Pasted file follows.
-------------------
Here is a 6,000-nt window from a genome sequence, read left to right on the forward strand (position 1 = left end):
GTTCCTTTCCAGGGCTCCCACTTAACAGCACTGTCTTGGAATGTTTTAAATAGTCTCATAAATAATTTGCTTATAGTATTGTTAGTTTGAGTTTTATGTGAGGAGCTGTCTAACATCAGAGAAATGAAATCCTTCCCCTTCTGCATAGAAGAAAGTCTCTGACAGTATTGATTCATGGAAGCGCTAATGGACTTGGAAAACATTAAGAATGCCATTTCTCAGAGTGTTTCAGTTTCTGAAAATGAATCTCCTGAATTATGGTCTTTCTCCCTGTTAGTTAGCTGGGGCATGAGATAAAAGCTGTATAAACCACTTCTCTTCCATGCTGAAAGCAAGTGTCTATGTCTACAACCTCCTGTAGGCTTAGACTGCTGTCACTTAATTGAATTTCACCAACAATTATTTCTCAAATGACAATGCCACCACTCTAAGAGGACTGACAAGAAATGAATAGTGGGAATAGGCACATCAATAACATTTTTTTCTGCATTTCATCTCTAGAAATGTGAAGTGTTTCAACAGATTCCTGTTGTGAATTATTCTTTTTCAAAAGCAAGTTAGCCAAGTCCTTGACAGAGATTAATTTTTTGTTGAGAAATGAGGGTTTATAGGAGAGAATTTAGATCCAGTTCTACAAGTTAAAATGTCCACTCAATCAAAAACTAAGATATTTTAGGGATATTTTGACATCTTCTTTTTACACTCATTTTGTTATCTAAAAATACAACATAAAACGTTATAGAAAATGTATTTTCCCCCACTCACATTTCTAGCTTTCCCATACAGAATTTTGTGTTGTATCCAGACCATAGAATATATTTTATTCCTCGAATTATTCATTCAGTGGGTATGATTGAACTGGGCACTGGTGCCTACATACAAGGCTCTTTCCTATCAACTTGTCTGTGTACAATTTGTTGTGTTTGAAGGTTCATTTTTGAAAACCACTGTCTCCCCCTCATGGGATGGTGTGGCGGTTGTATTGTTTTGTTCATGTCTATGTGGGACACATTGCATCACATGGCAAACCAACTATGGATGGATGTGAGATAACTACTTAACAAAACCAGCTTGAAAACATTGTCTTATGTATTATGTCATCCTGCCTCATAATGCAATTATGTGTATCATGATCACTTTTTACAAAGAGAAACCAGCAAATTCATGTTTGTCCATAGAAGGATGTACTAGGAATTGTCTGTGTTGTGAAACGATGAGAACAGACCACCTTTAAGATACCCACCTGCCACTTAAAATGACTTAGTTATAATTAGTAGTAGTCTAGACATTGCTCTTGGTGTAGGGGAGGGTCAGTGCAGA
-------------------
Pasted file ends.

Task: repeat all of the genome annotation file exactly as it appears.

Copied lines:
Here is a 6,000-nt window from a genome sequence, read left to right on the forward strand (position 1 = left end):
GTTCCTTTCCAGGGCTCCCACTTAACAGCACTGTCTTGGAATGTTTTAAATAGTCTCATAAATAATTTGCTTATAGTATTGTTAGTTTGAGTTTTATGTGAGGAGCTGTCTAACATCAGAGAAATGAAATCCTTCCCCTTCTGCATAGAAGAAAGTCTCTGACAGTATTGATTCATGGAAGCGCTAATGGACTTGGAAAACATTAAGAATGCCATTTCTCAGAGTGTTTCAGTTTCTGAAAATGAATCTCCTGAATTATGGTCTTTCTCCCTGTTAGTTAGCTGGGGCATGAGATAAAAGCTGTATAAACCACTTCTCTTCCATGCTGAAAGCAAGTGTCTATGTCTACAACCTCCTGTAGGCTTAGACTGCTGTCACTTAATTGAATTTCACCAACAATTATTTCTCAAATGACAATGCCACCACTCTAAGAGGACTGACAAGAAATGAATAGTGGGAATAGGCACATCAATAACATTTTTTTCTGCATTTCATCTCTAGAAATGTGAAGTGTTTCAACAGATTCCTGTTGTGAATTATTCTTTTTCAAAAGCAAGTTAGCCAAGTCCTTGACAGAGATTAATTTTTTGTTGAGAAATGAGGGTTTATAGGAGAGAATTTAGATCCAGTTCTACAAGTTAAAATGTCCACTCAATCAAAAACTAAGATATTTTAGGGATATTTTGACATCTTCTTTTTACACTCATTTTGTTATCTAAAAATACAACATAAAACGTTATAGAAAATGTATTTTCCCCCACTCACATTTCTAGCTTTCCCATACAGAATTTTGTGTTGTATCCAGACCATAGAATATATTTTATTCCTCGAATTATTCATTCAGTGGGTATGATTGAACTGGGCACTGGTGCCTACATACAAGGCTCTTTCCTATCAACTTGTCTGTGTACAATTTGTTGTGTTTGAAGGTTCATTTTTGAAAACCACTGTCTCCCCCTCATGGGATGGTGTGGCGGTTGTATTGTTTTGTTCATGTCTATGTGGGACACATTGCATCACATGGCAAACCAACTATGGATGGATGTGAGATAACTACTTAACAAAACCAGCTTGAAAACATTGTCTTATGTATTATGTCATCCTGCCTCATAATGCAATTATGTGTATCATGATCACTTTTTACAAAGAGAAACCAGCAAATTCATGTTTGTCCATAGAAGGATGTACTAGGAATTGTCTGTGTTGTGAAACGATGAGAACAGACCACCTTTAAGATACCCACCTGCCACTTAAAATGACTTAGTTATAATTAGTAGTAGTCTAGACATTGCTCTTGGTGTAGGGGAGGGTCAGTGCAGA